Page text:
Medium-Format Cameras

Brown Kodak Folding Camera

Before he learned about digital photography, Jim's hobby was collecting and using vintage cameras. This page contains several cameras in his collection. He has not taken a single picture with any of these cameras since purchasing his first digital camera; now, they collect dust.

These red and brown box cameras are pictured here to show other colors of box cameras. While most are black, we have seen colors of brown, red, green and blue. Jim has taken some pretty good photos with the brown camera.

Internal mechanisms are about all the same and rarely have we seen one that won't work.

Some of these cameras have internal yellow and red filters to pull over the lens and others have metal sliders with various size light openings.

Any number of manufacturers made cameras that were sold for special events and groups. Some were made to sell at World Fairs. Cameras such as the Roy Rogers can command a high price for collectors of such memorabilia.

This box camera was made exclusively for Girl Scouts. It has nice viewing windows to use when holding the camera either in a portrait or landscape position. Compare the size of the viewing window with the other box cameras above.

A Kodak Tourist camera is one of Jim's favorite vintage cameras. It takes a 2-1/4 x 3-1/4 inch negative (6 X 9). This is a $20.00 camera at most antique stores or less at flea markets. The larger size negative will produce superior enlargements to any 35mm camera regardless of price.

Kodak Tourist Camera
Kodak Tourist Camera

Some Kodak Tourists are better than others. The primary difference being in the lens and shutter. Some are fixed-focus and have limited shutter speeds. If the shutter indicator says T, B, or I, the camera is intended for use of only Kodak Plus-X or Verichrome Film for general daylight exposure. For indoors or when lighting is poor, Kodak Super-XX Panchromatic Film can be used (if you can find it). The B and T settings allow you to keep the shutter open for a longer period of time. Kodak made the Tourist from 1948-51 and listed for $95.00.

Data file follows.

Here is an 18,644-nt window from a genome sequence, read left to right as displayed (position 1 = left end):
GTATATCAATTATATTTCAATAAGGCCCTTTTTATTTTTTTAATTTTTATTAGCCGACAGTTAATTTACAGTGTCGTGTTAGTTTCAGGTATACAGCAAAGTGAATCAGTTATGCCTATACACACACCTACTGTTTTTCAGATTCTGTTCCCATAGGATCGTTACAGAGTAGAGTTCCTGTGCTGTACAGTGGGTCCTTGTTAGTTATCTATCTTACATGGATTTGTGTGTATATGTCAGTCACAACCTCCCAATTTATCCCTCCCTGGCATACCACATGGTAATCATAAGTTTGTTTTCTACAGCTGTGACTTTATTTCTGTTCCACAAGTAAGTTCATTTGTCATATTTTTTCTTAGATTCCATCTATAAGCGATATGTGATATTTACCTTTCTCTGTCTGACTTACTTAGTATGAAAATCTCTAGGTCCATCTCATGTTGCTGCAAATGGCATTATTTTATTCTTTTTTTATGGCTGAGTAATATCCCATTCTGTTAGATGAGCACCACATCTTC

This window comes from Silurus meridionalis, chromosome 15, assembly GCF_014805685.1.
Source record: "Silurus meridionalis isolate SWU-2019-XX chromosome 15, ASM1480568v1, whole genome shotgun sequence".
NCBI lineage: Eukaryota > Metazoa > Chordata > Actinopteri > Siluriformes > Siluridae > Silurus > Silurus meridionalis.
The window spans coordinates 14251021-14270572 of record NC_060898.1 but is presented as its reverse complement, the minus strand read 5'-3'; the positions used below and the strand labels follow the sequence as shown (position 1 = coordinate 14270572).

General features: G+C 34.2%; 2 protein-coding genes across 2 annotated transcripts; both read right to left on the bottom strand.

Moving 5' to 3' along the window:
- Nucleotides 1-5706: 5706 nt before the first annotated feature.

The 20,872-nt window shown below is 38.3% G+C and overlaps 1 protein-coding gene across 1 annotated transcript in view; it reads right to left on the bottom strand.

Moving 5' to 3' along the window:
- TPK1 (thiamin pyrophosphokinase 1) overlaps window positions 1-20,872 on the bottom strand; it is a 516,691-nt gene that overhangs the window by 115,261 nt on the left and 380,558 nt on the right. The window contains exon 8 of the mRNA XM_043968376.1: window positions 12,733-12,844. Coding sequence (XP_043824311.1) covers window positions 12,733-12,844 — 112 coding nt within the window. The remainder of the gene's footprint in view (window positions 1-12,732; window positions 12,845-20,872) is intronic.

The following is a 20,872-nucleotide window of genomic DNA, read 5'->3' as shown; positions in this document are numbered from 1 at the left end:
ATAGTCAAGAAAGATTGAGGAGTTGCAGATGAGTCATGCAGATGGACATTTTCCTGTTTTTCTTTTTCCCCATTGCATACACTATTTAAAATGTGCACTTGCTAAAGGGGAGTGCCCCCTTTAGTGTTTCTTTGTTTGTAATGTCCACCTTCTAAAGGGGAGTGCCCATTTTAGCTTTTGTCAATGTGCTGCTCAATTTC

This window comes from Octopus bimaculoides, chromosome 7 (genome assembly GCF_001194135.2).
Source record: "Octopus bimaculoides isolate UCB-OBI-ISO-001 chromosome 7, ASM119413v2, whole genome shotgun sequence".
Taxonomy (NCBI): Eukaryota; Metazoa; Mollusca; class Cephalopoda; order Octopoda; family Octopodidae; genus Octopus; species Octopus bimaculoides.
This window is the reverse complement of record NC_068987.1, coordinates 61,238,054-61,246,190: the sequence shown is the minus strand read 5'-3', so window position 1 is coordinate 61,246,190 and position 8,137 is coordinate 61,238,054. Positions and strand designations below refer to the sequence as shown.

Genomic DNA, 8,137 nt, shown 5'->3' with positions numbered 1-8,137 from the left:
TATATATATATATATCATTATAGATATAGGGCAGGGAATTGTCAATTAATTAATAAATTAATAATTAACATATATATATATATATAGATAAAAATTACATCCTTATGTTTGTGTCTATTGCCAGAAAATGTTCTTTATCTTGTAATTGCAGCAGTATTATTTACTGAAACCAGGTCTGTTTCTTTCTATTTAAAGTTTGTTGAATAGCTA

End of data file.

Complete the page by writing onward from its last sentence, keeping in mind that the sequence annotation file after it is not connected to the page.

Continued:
Some of Jim's "finer" vintage cameras are older Rolleis, Kodaks and Zeiss Ikon that can be found in antique stores, flea markets, some camera shops and on the internet. Personally, Jim has never bought a camera on-line, as he prefers to check a few things before making a purchase.

Kodak Chevron Camera
Kodak Chevron Camera

Sadly, Jim has never been able to get this Kodak Chevron working. It is missing a part. The camera shows no sign of ever being used. This is an example of his being attracted to a camera solely because of its cosmetic appearance, but he was hopeful that he somehow could make it operational. The Chevron is built like a concrete block and also feels like one when you pick it up. Kodak sent Jim an overhaul manual but many special tools are required to dissemble the shutter cocking and release mechanisms. It remains one of the better cameras in our collection which has never been used. It does require size 620 film which is another major drawback. The Chevron was made by Kodak from 1953 to 1956 and had a list price of $215.00.

Jim has collected quite a number of twin-lens reflex cameras like the Rolleicord. A more expensive version of this camera, the Rolleiflex, has taken some of the best images ever captured.

Rolleicord Camera
Rolleicord Camera

Twin-lens cameras produce a square image which to some people are not as appealing as a 4x5 or 6x9 ratio. One nice thing about these cameras is that there is no bellows and thus no worry about light leaks. The camera is all mechanical and very reliable. Non-Kodak cameras like this use size 120 film which is readily available. It provides for 12 images on a standard roll of 120 film.